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Old 17-02-2010, 07:13   #16
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For me its just plain satisfaction in fixing a position without relying on electronics or batteries, especially fixing a position using stars.
Sextant I have is now 75 yrs old, left to me by my Dad, its not the easiest sextant to work, has a vernier scale rather than a micrometer, and needs a magnifier to read the vernier, but thats half the fun, plus its good to look at.
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Old 17-02-2010, 07:26   #17
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Basile, see the link I posted in this thread above and scout thier site. They have courses and books and even less expensive sextants. The principal is very simple. trianulate from possitions of known refference to fix your possition. The same as gps or compass readings from known objects. The practice is a bit more invoved primarily because the objects are moving and outside our atmosphere so there is math which can readily be done with calculators, programs on your computer or even tables (which is a good thing to learn how to do because there might be a time in which you have your sextant but not electric-a liferaft for instance, many keep their first, less expensive sextant in the ditch kit..). On land to get a feeling for it and practice doing the math, you can even use a protractor and a string with a weight on it for your sightings although a far cry from the accuracy of a sextant.
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Old 17-02-2010, 07:33   #18
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Also, as with everything else navigation, read Bowditch. You can find Bowditch practical navigator on line. Down load it, print it, have it, learn it! That would be an accomplishment for anyone!
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Old 17-02-2010, 07:57   #19
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Quote:
Originally Posted by fishwife View Post
The European satellites are slowly coming on line...
P.
the first TEST-satelite still has to be launched ...
before having a working system it is gonna take many more years
AND
actual equipment is NOT compatible ...
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Old 17-02-2010, 08:15   #20
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I don't really believe that the GPS system is likely to have a long lasting catastrophic failure.

By that I mean a failure where your position is off by more that 10 miles for a couple of days. If you have a modern GPS unit it will have RAIM and that will warn you of possible errors. If the unit just quits working you won't have any doubts.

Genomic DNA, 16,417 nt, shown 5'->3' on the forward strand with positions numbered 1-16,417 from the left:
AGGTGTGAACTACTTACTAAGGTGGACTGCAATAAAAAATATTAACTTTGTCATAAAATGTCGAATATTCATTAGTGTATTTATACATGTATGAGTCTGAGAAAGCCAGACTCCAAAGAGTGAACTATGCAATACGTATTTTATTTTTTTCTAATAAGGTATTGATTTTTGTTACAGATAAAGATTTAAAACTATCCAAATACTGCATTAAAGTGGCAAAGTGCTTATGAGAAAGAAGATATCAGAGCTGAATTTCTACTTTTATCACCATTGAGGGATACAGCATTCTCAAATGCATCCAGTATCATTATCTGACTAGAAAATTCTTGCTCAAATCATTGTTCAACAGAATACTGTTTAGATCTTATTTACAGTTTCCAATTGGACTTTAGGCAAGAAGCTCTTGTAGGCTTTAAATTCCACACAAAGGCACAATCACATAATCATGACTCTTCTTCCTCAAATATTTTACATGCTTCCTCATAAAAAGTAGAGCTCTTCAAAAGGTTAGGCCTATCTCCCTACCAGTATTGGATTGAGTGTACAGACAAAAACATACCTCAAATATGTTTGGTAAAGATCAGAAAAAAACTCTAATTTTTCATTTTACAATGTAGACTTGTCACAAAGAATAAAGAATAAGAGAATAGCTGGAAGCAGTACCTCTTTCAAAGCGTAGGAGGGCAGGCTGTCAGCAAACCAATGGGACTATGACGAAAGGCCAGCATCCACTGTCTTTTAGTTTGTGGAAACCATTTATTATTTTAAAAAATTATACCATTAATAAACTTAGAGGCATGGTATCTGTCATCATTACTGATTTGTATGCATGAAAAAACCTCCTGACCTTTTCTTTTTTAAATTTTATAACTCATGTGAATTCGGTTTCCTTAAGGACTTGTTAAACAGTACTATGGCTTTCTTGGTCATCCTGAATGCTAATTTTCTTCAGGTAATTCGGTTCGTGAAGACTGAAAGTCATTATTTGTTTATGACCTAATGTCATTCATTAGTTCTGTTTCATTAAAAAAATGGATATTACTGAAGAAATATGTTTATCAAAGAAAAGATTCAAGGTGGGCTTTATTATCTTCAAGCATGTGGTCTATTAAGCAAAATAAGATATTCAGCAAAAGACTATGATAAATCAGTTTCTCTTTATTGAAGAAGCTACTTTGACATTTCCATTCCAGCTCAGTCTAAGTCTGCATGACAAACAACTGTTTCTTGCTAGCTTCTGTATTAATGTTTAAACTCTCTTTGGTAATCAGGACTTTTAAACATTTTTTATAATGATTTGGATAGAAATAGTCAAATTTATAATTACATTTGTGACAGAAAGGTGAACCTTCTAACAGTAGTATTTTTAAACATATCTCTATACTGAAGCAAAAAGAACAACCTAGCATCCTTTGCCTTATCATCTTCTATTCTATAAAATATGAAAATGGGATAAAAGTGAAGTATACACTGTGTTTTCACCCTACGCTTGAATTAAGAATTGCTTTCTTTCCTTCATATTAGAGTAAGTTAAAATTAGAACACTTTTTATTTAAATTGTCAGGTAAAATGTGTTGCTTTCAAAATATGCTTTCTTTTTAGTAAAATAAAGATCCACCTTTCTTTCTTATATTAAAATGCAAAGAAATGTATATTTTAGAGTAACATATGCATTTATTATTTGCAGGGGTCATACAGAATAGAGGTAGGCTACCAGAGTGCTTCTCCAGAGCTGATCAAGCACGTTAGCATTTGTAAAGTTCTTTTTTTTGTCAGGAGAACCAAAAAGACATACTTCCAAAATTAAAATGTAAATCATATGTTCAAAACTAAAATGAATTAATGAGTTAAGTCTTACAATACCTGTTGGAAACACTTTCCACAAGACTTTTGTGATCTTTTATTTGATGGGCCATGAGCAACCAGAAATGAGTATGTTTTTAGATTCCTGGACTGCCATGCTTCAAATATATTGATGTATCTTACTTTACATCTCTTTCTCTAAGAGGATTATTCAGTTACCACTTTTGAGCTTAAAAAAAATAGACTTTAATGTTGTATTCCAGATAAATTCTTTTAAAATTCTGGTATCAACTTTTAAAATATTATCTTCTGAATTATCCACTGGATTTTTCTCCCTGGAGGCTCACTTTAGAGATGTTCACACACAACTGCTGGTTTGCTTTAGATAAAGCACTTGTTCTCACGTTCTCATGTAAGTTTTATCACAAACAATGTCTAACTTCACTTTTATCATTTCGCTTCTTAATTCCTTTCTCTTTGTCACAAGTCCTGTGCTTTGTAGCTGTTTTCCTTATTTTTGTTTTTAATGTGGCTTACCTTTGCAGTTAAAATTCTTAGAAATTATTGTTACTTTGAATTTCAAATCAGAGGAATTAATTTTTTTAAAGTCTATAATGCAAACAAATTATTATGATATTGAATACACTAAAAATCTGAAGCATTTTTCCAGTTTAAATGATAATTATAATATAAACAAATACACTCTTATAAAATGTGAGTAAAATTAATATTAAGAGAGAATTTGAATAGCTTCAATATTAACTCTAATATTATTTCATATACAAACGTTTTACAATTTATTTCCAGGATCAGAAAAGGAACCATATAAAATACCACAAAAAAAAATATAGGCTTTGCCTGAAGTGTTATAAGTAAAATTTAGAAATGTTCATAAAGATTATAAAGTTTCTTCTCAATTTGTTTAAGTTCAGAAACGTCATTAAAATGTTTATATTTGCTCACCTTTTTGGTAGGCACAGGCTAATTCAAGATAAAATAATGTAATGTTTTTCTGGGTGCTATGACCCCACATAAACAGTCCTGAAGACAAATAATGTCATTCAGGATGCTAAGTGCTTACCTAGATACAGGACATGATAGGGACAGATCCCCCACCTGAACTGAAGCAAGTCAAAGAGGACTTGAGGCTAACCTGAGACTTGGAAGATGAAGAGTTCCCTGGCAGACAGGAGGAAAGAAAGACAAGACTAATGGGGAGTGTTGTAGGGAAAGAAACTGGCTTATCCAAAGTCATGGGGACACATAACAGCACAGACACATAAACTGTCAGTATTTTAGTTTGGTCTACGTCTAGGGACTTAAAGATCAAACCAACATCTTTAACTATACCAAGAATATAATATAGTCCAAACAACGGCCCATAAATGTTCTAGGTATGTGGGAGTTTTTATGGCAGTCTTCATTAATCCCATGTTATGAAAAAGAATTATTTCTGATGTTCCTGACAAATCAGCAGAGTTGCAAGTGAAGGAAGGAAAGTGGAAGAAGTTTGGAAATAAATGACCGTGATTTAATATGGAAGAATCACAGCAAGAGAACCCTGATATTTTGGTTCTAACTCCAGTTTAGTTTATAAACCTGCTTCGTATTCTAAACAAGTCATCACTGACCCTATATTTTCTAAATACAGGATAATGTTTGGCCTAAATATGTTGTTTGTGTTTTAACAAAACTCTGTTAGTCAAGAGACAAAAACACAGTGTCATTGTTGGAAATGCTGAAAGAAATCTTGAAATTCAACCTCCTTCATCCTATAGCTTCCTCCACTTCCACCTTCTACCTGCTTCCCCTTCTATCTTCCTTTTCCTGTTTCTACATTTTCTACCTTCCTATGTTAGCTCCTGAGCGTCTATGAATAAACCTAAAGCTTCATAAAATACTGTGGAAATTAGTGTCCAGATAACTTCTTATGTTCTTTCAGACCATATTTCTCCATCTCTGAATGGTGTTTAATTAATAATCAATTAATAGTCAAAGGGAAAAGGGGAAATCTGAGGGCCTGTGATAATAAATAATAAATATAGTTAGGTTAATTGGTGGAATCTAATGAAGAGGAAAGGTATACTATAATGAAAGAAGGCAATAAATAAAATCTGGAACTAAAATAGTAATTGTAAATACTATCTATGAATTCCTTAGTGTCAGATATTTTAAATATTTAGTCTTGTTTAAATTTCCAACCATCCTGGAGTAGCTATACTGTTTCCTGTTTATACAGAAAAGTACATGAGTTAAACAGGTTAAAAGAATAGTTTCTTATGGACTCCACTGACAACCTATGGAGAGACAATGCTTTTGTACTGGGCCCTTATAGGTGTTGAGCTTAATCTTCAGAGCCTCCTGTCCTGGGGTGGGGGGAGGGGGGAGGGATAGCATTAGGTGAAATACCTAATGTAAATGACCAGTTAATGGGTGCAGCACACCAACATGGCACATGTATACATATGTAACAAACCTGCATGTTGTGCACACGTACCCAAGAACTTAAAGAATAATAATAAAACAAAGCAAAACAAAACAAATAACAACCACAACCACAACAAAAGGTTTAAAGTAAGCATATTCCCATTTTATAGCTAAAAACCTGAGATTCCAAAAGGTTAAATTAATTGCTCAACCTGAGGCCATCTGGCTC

Now I assume that the prudent navigator on an ocean passage will be keeping a logbook, with the GPS's lat and lon and also heading, speed and distance. So if the GPS dies, you can continue a DR track from the last good fix. This is exactly what you would do for celestial nav if you have a couple of days of cloud cover and can not get a sight in.

Having said that celestial nav is a fun exercise that really isn't that hard to learn. ( maybe if you are math phobic, but you really don't need to understand why the math works, just following the steps in a cookbook fashion. )

Here are a couple of good links: ( somebody asked earlier )
Celestial Navigation Basics
Celestial Navigation
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Old 17-02-2010, 08:37   #21
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you are right zydecotead

we are probably far of catastrophy and good sailor should be prepared to every situation

thanks for your links

that said, being used to compute ... isn't there any software where you can just put in the sextant readings and that just does the calcs to give you a position ?
I know the computer may break down (even if there are 2 extra backups on board) but I am just trying to make life easy in case of a gps-receiver breakdown or satelite-disaster ...

Bas
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Old 17-02-2010, 08:53   #22
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Knowing celestial makes you a more rounded mariner. Sailors are inherently connected to what is happening in the sky. Its a whole body of knowledge that is worth learning. Not learning celestial is much the same as a sailor who goes to sea but has no interest in learning about the oceans creatures. Its right in front of your face...why not learn about it and make cruising all that more interesting?

I think there is a degree of self-satisfaction in having a hand on a body of knowledge that most people have no clue about, including many fellow sailors.

Celestial is not just for getting a fix. It has other uses such as determining sunrise, moonrise etc. You can also use celestial to determine compass error. Try doing that with a GPS at sea.

I think those who have no interest in learning about the skies and how to navigate by the stars are missing out on a number of things that could make their cruising much more interesting.

Is celestial necessary? That's debatable. Will it make cruising more interesting? Absolutely.
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Old 17-02-2010, 08:54   #23
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Celestial navigation appears difficult to learn because for many centuries ship's Captains wanted it to appear as "magical" as possible in order to keep the riftraft crew in their place. Mutiny was far less likely if the Captain and 1st Officer about to be set adrift in a lifeboat were the only ones that had the "mystical knowledge" to find land.